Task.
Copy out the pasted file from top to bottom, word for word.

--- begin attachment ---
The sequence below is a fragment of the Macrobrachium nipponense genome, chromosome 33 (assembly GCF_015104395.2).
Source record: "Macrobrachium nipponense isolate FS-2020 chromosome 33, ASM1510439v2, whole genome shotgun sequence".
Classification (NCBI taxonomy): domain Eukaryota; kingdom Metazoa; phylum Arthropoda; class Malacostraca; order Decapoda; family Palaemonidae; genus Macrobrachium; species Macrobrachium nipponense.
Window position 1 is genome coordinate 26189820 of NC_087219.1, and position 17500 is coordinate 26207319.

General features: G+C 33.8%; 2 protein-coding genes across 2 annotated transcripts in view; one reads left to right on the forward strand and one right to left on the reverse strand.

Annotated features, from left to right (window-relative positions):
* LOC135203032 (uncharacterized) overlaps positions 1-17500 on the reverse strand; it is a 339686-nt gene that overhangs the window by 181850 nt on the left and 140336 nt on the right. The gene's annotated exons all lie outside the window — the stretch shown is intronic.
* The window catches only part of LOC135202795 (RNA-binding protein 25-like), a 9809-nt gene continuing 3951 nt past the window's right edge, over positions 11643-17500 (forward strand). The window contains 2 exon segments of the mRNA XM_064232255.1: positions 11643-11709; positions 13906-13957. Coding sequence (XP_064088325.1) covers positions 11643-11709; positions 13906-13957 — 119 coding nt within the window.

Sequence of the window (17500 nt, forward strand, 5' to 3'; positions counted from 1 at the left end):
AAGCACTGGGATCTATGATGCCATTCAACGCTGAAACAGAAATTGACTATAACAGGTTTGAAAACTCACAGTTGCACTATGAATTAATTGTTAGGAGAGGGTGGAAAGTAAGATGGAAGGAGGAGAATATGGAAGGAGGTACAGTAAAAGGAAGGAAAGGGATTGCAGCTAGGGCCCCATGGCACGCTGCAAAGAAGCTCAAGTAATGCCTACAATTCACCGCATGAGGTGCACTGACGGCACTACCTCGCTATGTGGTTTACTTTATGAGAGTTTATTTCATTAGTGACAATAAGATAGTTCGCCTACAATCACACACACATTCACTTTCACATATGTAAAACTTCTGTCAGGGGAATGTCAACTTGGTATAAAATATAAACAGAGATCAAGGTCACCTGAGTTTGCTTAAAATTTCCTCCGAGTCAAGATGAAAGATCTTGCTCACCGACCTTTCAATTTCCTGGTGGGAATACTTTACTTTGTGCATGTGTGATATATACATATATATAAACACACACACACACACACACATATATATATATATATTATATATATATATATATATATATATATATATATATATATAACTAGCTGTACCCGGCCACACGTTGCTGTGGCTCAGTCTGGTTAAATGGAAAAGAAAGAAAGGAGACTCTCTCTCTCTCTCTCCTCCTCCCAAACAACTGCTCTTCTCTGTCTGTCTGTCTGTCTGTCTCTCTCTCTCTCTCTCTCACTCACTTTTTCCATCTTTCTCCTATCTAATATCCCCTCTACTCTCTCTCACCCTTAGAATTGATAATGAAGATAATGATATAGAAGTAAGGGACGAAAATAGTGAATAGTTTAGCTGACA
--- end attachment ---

The sequence below is a fragment of the Macrobrachium nipponense genome, chromosome 33 (assembly GCF_015104395.2).
Source record: "Macrobrachium nipponense isolate FS-2020 chromosome 33, ASM1510439v2, whole genome shotgun sequence".
Classification (NCBI taxonomy): domain Eukaryota; kingdom Metazoa; phylum Arthropoda; class Malacostraca; order Decapoda; family Palaemonidae; genus Macrobrachium; species Macrobrachium nipponense.
Window position 1 is genome coordinate 26189820 of NC_087219.1, and position 17500 is coordinate 26207319.

General features: G+C 33.8%; 2 protein-coding genes across 2 annotated transcripts in view; one reads left to right on the forward strand and one right to left on the reverse strand.

Annotated features, from left to right (window-relative positions):
* LOC135203032 (uncharacterized) overlaps positions 1-17500 on the reverse strand; it is a 339686-nt gene that overhangs the window by 181850 nt on the left and 140336 nt on the right. The gene's annotated exons all lie outside the window — the stretch shown is intronic.
* The window catches only part of LOC135202795 (RNA-binding protein 25-like), a 9809-nt gene continuing 3951 nt past the window's right edge, over positions 11643-17500 (forward strand). The window contains 2 exon segments of the mRNA XM_064232255.1: positions 11643-11709; positions 13906-13957. Coding sequence (XP_064088325.1) covers positions 11643-11709; positions 13906-13957 — 119 coding nt within the window.

Sequence of the window (17500 nt, forward strand, 5' to 3'; positions counted from 1 at the left end):
AAGCACTGGGATCTATGATGCCATTCAACGCTGAAACAGAAATTGACTATAACAGGTTTGAAAACTCACAGTTGCACTATGAATTAATTGTTAGGAGAGGGTGGAAAGTAAGATGGAAGGAGGAGAATATGGAAGGAGGTACAGTAAAAGGAAGGAAAGGGATTGCAGCTAGGGCCCCATGGCACGCTGCAAAGAAGCTCAAGTAATGCCTACAATTCACCGCATGAGGTGCACTGACGGCACTACCTCGCTATGTGGTTTACTTTATGAGAGTTTATTTCATTAGTGACAATAAGATAGTTCGCCTACAATCACACACACATTCACTTTCACATATGTAAAACTTCTGTCAGGGGAATGTCAACTTGGTATAAAATATAAACAGAGATCAAGGTCACCTGAGTTTGCTTAAAATTTCCTCCGAGTCAAGATGAAAGATCTTGCTCACCGACCTTTCAATTTCCTGGTGGGAATACTTTACTTTGTGCATGTGTGATATATACATATATATAAACACACACACACACACACACATATATATATATATATTATATATATATATATATATATATATATATATATATATATAACTAGCTGTACCCGGCCACACGTTGCTGTGGCTCAGTCTGGTTAAATGGAAAAGAAAGAAAGGAGACTCTCTCTCTCTCTCTCCTCCTCCCAAACAACTGCTCTTCTCTGTCTGTCTGTCTGTCTGTCTCTCTCTCTCTCTCTCTCACTCACTTTTTCCATCTTTCTCCTATCTAATATCCCCTCTACTCTCTCTCACCCTTAGAATTGATAATGAAGATAATGATATAGAAGTAAGGGACGAAAATAGTGAATAGTTTAGCTGACA